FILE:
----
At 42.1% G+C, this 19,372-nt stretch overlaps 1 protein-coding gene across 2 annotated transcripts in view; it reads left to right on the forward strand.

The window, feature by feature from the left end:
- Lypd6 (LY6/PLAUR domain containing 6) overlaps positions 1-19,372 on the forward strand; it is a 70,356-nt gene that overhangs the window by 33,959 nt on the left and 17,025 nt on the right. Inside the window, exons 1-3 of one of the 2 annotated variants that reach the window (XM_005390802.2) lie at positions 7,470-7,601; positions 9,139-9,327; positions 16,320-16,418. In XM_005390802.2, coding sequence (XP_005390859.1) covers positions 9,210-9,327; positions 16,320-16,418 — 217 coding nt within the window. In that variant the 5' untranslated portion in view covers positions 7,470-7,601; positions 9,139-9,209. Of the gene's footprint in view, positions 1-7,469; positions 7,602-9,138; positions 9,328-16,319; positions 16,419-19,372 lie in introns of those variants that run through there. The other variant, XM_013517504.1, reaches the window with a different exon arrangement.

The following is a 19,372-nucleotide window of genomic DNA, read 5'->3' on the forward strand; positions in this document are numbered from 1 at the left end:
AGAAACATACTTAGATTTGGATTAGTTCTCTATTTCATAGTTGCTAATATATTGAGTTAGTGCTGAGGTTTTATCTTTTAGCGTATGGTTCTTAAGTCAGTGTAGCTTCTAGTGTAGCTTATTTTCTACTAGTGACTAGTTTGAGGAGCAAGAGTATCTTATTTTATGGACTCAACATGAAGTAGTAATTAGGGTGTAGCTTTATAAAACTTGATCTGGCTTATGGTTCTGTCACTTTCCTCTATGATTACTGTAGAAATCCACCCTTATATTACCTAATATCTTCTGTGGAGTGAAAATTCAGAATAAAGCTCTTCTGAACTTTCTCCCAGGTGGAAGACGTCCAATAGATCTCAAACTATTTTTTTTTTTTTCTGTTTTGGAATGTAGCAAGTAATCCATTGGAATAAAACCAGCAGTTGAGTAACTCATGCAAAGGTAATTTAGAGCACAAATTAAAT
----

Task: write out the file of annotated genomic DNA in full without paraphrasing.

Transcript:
At 42.1% G+C, this 19,372-nt stretch overlaps 1 protein-coding gene across 2 annotated transcripts in view; it reads left to right on the forward strand.

The window, feature by feature from the left end:
- Lypd6 (LY6/PLAUR domain containing 6) overlaps positions 1-19,372 on the forward strand; it is a 70,356-nt gene that overhangs the window by 33,959 nt on the left and 17,025 nt on the right. Inside the window, exons 1-3 of one of the 2 annotated variants that reach the window (XM_005390802.2) lie at positions 7,470-7,601; positions 9,139-9,327; positions 16,320-16,418. In XM_005390802.2, coding sequence (XP_005390859.1) covers positions 9,210-9,327; positions 16,320-16,418 — 217 coding nt within the window. In that variant the 5' untranslated portion in view covers positions 7,470-7,601; positions 9,139-9,209. Of the gene's footprint in view, positions 1-7,469; positions 7,602-9,138; positions 9,328-16,319; positions 16,419-19,372 lie in introns of those variants that run through there. The other variant, XM_013517504.1, reaches the window with a different exon arrangement.

The following is a 19,372-nucleotide window of genomic DNA, read 5'->3' on the forward strand; positions in this document are numbered from 1 at the left end:
AGAAACATACTTAGATTTGGATTAGTTCTCTATTTCATAGTTGCTAATATATTGAGTTAGTGCTGAGGTTTTATCTTTTAGCGTATGGTTCTTAAGTCAGTGTAGCTTCTAGTGTAGCTTATTTTCTACTAGTGACTAGTTTGAGGAGCAAGAGTATCTTATTTTATGGACTCAACATGAAGTAGTAATTAGGGTGTAGCTTTATAAAACTTGATCTGGCTTATGGTTCTGTCACTTTCCTCTATGATTACTGTAGAAATCCACCCTTATATTACCTAATATCTTCTGTGGAGTGAAAATTCAGAATAAAGCTCTTCTGAACTTTCTCCCAGGTGGAAGACGTCCAATAGATCTCAAACTATTTTTTTTTTTTTCTGTTTTGGAATGTAGCAAGTAATCCATTGGAATAAAACCAGCAGTTGAGTAACTCATGCAAAGGTAATTTAGAGCACAAATTAAAT